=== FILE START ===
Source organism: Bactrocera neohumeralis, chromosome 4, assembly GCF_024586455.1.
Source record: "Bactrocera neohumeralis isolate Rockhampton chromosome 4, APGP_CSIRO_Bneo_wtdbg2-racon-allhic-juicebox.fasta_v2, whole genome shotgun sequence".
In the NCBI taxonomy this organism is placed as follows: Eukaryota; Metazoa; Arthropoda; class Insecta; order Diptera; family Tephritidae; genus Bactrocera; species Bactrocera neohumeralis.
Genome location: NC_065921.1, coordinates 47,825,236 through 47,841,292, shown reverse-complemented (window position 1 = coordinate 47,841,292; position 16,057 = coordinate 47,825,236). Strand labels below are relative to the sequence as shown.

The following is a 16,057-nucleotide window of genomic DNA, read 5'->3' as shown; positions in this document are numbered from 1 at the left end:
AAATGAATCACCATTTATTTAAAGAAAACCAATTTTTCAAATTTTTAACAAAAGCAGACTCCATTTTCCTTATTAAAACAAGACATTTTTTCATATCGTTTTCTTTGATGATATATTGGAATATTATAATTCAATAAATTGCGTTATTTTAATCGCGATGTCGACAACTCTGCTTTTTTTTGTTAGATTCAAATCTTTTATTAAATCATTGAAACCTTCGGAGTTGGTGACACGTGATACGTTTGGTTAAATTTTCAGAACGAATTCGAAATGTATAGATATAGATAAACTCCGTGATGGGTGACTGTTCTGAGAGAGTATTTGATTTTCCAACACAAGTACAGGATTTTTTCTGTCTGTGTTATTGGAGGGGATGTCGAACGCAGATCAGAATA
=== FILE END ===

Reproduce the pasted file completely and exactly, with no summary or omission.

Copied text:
Source organism: Bactrocera neohumeralis, chromosome 4, assembly GCF_024586455.1.
Source record: "Bactrocera neohumeralis isolate Rockhampton chromosome 4, APGP_CSIRO_Bneo_wtdbg2-racon-allhic-juicebox.fasta_v2, whole genome shotgun sequence".
In the NCBI taxonomy this organism is placed as follows: Eukaryota; Metazoa; Arthropoda; class Insecta; order Diptera; family Tephritidae; genus Bactrocera; species Bactrocera neohumeralis.
Genome location: NC_065921.1, coordinates 47,825,236 through 47,841,292, shown reverse-complemented (window position 1 = coordinate 47,841,292; position 16,057 = coordinate 47,825,236). Strand labels below are relative to the sequence as shown.

The following is a 16,057-nucleotide window of genomic DNA, read 5'->3' as shown; positions in this document are numbered from 1 at the left end:
AAATGAATCACCATTTATTTAAAGAAAACCAATTTTTCAAATTTTTAACAAAAGCAGACTCCATTTTCCTTATTAAAACAAGACATTTTTTCATATCGTTTTCTTTGATGATATATTGGAATATTATAATTCAATAAATTGCGTTATTTTAATCGCGATGTCGACAACTCTGCTTTTTTTTGTTAGATTCAAATCTTTTATTAAATCATTGAAACCTTCGGAGTTGGTGACACGTGATACGTTTGGTTAAATTTTCAGAACGAATTCGAAATGTATAGATATAGATAAACTCCGTGATGGGTGACTGTTCTGAGAGAGTATTTGATTTTCCAACACAAGTACAGGATTTTTTCTGTCTGTGTTATTGGAGGGGATGTCGAACGCAGATCAGAATA